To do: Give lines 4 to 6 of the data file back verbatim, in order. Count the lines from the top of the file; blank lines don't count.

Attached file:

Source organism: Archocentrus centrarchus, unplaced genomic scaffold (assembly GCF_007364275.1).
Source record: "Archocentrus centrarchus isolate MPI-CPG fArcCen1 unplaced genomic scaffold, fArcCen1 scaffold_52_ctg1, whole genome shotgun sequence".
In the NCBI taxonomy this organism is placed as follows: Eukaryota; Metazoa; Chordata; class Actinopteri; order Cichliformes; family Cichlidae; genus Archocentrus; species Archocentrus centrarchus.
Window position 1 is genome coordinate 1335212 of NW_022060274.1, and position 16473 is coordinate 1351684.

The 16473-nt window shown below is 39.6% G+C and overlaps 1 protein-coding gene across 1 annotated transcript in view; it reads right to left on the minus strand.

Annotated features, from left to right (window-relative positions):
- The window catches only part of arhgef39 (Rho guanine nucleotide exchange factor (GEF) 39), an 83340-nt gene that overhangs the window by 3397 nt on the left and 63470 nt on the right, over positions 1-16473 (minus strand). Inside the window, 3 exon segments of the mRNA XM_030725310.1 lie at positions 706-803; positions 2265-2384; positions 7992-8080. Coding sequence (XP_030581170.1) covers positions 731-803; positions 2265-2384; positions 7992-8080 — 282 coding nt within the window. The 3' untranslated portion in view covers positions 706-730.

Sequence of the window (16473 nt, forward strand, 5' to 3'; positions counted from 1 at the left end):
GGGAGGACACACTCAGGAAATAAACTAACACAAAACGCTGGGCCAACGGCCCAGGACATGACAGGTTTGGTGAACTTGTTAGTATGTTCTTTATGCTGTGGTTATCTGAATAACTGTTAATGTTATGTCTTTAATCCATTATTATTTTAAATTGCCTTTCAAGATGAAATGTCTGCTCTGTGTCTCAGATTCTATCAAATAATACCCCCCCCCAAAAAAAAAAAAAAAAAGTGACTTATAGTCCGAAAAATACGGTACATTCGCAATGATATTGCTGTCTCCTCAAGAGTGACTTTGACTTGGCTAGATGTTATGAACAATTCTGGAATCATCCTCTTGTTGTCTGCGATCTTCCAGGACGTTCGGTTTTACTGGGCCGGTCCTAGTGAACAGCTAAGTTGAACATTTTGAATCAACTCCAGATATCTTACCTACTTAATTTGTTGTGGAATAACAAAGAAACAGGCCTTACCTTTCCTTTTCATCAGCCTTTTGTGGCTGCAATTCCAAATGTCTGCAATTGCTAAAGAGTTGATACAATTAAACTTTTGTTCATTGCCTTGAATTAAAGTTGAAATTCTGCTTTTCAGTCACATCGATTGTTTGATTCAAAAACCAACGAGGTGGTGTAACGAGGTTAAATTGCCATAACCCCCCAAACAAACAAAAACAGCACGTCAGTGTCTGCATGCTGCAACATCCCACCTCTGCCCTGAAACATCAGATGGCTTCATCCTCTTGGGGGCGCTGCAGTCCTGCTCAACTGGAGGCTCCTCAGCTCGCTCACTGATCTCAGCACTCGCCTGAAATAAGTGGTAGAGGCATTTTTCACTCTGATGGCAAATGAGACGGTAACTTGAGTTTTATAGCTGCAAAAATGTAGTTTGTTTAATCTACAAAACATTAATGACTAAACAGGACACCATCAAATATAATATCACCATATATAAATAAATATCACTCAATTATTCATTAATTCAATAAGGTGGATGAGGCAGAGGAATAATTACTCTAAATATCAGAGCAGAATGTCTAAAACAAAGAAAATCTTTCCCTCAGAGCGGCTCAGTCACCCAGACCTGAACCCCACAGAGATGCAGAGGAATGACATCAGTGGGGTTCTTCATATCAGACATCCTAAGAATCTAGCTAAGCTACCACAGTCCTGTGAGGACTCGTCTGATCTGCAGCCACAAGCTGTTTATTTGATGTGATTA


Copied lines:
Window position 1 is genome coordinate 1335212 of NW_022060274.1, and position 16473 is coordinate 1351684.

The 16473-nt window shown below is 39.6% G+C and overlaps 1 protein-coding gene across 1 annotated transcript in view; it reads right to left on the minus strand.

Annotated features, from left to right (window-relative positions):